In this series featuring law school luminaries, Boston College Law School professor Kent Greenfield reflects on his corporate law theories, his legal battle with the Pentagon over free speech and gay rights, and important constitutional law issues to watch out for.

  • Looking Past The Issue Of Price Transparency In Health Care

    Mark Waxman

    Many describe "price transparency" as the solution to what is wrong with health care, but the reality may well be that transparency is only a stepping stone to actual price controls. Recent events illustrate the range of avenues being pursued as legislators address the cost of health care, say Mark Waxman and Kristin Jenkins of Foley & Lardner LLP​​​​​​​.

  • Kavanaugh Cannot Be Compelled To Recuse Himself

    Donald Scarinci

    Whether Justice Brett Kavanaugh’s prior statements may be grounds for disqualification when it comes to judging certain cases is debatable, but there are no specific recusal guidelines for the U.S. Supreme Court. The justices themselves don’t even agree on where to draw the line when it comes to perceived political bias, says Donald Scarinci, a founding partner of Scarinci Hollenbeck LLC.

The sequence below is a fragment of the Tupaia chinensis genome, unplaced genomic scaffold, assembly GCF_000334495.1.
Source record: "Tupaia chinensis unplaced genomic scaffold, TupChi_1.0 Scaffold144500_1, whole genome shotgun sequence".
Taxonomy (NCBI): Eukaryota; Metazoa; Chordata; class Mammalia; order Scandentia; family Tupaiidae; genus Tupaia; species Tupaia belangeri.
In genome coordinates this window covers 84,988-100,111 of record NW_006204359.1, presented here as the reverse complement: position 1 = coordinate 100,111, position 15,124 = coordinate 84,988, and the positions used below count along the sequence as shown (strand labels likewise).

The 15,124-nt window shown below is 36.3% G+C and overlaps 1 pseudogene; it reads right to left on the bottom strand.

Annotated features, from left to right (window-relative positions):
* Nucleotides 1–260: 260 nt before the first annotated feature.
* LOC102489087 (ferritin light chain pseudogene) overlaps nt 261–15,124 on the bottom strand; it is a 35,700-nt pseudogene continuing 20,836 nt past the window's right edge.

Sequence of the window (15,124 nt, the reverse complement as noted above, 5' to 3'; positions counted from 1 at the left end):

• Knowledge Management: An Unsung Hero Of Legal Innovation

    Rob MacAdam

    As technology evolves, law firms are increasingly looking for ways to improve communication, transparency and service for their clients. Firms should put knowledge management at the core of their value proposition to create a competitive advantage, says Rob MacAdam at HighQ.

  • What New Calif. Law Means For Connected Medical Devices